Special to The Washington Post

Say you’re a huge fan of mid-century modern design and you’ve decided to update your house in that style. Where can you find furniture in the Washington area to fit your needs?

That’s the question I asked—hypothetically, in this case—last week. And what I found is that there are essentially two categories of modern furniture available around here: new or used.

On the former side is U Street’s Millennium Decorative Arts , one of the best-known local sources for a variety of mid-century modern pieces. I dropped in last Friday (the store is only open Fridays, Saturdays, and Sundays) and chatted with co-owner Jeff McGroder about what he had in stock.

The entrance to Millennium Decorative Arts on U Street NW (Amanda Abrams)

A seven-foot-long Danish teak dining room credenza ($1500) (Amanda Abrams)

The store’s merchandise changes weekly and the collection that day wasn’t particularly outstanding, explained McGroder. Still, he had some interesting items for sale, like a seven-foot-long Danish teak credenza ($1500), a set of two purple-upholstered Adrian Pearsall throne-style chairs ($850 for the pair), a round teak dining room table ($1525), a 1950s-era floor lamp with three fiberglass shades ($539), and a three-arm Sonneman lamp from around 1970 with chrome globes ($395).

A 1950s-era floor lamp with three fiberglass shades ($539) (Amanda Abrams)

Millennium isn’t the only secondhand store selling mid-century modern furniture in the area. In the District alone, there’s also Cantilever Modern, which operates by appointment only, as well as stores like Miss Pixie’s and Good Wood that don’t necessarily specialize in mid-century design but tend to carry pieces on a regular basis.

Interestingly, McGroder said that although his store has been selling mid-century modern furniture for two decades, there hasn’t been much of a spike in demand over the past few years—despite the style’s huge popularity boom. He attributed that lack of growth to the increased availability of brand-new modern furniture on the market.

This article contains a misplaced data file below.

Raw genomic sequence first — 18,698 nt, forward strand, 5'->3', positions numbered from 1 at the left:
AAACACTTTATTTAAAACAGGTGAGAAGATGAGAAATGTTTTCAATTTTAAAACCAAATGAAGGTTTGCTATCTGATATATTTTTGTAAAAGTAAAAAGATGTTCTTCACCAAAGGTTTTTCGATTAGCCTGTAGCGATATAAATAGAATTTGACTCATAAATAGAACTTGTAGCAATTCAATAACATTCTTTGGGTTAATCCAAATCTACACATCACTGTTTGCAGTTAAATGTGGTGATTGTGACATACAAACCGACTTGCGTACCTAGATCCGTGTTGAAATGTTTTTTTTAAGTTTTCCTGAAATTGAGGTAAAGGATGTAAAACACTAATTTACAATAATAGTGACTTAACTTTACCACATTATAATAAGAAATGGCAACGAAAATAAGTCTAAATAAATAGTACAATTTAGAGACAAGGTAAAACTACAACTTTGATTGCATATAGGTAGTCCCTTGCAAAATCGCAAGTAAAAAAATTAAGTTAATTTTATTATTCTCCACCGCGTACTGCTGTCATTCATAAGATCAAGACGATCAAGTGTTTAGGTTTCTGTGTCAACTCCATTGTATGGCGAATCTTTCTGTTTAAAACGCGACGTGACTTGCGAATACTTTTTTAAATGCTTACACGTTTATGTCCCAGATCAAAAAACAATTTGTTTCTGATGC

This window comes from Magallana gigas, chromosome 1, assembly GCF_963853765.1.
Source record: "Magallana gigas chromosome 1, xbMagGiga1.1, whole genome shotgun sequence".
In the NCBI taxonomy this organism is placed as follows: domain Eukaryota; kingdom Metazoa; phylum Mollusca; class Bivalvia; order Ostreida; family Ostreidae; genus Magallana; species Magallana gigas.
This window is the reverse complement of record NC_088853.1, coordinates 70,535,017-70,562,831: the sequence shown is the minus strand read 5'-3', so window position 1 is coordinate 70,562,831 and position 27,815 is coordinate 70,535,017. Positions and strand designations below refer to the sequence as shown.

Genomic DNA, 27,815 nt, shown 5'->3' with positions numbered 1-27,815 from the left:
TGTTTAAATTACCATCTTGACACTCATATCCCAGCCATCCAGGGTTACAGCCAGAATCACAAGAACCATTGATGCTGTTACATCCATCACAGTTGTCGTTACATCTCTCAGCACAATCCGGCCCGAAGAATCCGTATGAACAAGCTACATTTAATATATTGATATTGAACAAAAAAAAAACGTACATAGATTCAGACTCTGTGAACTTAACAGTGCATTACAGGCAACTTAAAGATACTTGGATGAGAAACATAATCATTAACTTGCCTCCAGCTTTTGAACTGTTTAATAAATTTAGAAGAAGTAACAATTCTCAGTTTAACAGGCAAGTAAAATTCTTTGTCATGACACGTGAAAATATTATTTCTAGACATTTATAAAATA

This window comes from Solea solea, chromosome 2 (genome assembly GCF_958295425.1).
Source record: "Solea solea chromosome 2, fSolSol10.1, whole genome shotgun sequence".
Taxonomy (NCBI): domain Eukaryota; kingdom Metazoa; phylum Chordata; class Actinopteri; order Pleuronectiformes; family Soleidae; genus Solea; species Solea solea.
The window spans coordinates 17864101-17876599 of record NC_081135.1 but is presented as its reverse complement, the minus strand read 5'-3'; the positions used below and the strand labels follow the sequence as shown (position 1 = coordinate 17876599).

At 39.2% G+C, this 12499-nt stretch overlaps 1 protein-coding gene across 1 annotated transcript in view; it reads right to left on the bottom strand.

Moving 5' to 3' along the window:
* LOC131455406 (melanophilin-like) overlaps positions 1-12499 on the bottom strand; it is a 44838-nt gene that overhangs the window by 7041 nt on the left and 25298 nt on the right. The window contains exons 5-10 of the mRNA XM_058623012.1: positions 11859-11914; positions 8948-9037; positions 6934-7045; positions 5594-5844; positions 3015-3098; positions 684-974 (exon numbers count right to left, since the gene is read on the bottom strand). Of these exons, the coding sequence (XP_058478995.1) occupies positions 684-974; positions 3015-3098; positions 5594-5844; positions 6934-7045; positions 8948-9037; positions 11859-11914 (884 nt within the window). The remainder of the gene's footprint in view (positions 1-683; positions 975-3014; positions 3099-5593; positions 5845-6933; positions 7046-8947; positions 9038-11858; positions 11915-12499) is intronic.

Two purple-upholstered Adrian Pearsall throne-style chairs ($850 for the pair) (Amanda Abrams)

He had a good point. Room and Board , located just a couple of blocks away on 14th Street, has four floors of beautiful, well-crafted furniture, much of it based directly or indirectly on mid-century design. Unsurprisingly, the prices are correspondingly high. They’ve got a luscious Eames lounge chair in leather ($2,159) and a flat, cushioned leather day bed based on a Ludwig Mies van der Rohe design ($3,299).

Indeed, Room and Board isn’t the only source for new mid-century sofas, chairs, and tables. Design Within Reach features a wide variety of items based on classic mid-century shapes, and even Crate and Barrel has a (slightly more affordable) mid-century modern line. And really, given the style’s popularity, I wouldn’t be too surprised if Target is preparing to roll out its own mid-century modern line.

Let us know the sources we’ve missed. There are probably a lot of them, especially outside of the District.

View Photo Gallery: As they renovated their mid-century modern home in Montgomery County, David and Barbara Beers were determined to maintain its clean, modern lines.

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Amanda Abrams is a freelance writer and one of four judges for this year’s Washington Post ‘Mad Men’ Look Contest.